Newspaper article The Evening Standard (London, England)

Schumacher's Wins Put the Brakes on F1 Sales; CITY BRIEFING

Newspaper article The Evening Standard (London, England)

Schumacher's Wins Put the Brakes on F1 Sales; CITY BRIEFING

Article excerpt


MICHAEL Schumacher's monotonous winning streak for Ferrari over the past few years has hit Formula 1's finances, the sport's accounts revealed today.

Formula One Administration (FOA), the London-based company that sells the lucrative media rights to Grand Prix motor racing, has filed 2003 accounts showing that turnover tumbled to $562 million ([pounds sterling]307 million) from $643 million the previous year.

The figures highlight the potentially serious financial consequences of last week's fiasco in the US Grand Prix when only six cars raced. North America is seen as a crucial market for the sport to crack to bolster its revenues.

However, the company reported a $31 million rise in profits to $158 million, mainly as a result of the closure of the profit-sapping F1 digital television operation in the previous financial year.

F1 Digital, the brainchild of FOA's billionaire boss Bernie Ecclestone, opened to great fanfare in 1996 but audiences for the service petered out and FOA closed it in December 2002.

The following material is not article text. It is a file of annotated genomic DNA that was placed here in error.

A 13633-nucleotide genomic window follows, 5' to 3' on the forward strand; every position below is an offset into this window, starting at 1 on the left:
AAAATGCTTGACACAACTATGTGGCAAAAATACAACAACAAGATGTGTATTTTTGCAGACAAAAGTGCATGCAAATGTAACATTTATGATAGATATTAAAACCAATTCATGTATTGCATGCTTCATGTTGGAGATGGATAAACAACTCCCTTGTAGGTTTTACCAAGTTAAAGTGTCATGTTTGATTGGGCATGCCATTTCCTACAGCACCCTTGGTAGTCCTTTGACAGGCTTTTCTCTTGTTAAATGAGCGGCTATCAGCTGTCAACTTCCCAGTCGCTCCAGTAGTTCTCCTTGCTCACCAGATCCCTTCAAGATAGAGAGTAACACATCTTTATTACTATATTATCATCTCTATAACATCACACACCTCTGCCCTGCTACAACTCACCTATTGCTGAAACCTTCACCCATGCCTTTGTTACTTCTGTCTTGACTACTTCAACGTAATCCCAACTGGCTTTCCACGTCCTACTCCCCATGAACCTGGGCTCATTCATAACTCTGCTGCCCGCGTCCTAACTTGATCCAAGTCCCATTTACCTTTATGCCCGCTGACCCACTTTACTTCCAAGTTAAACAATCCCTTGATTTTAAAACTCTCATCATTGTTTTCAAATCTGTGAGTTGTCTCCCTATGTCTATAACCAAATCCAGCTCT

FOA is now owned 75% by three banks - BayernLB, Lehman Brothers and JP Morgan - with the remaining 25% held by the Ecclestone family trust, Bambino Holdings. In March, Bambino reached an out-of-court settlement with the banks, which had sued for greater board control of FOA.

FOA is still making interest repayments on a $1.4 billion bond it took out in 1999, secured against the sport's future revenues, from which the proceeds went to Bambino. In 2003, $232 million was repaid, leaving $716 million outstanding. It is believed the remainder will be cleared by the end of The latest speculation in the sport is that another big bond issue may be on the way, this time from the 10 current Formula 1 teams. They are said to be contemplating a $900 million offering to help finance the purchase of Ecclestone's and the banks' stakes in the sport.

The FOA's 2003 accounts arrived at Companies House four months late, leading to a [pounds sterling]250 fine - a pittance to Ecclestone, whose $4. …

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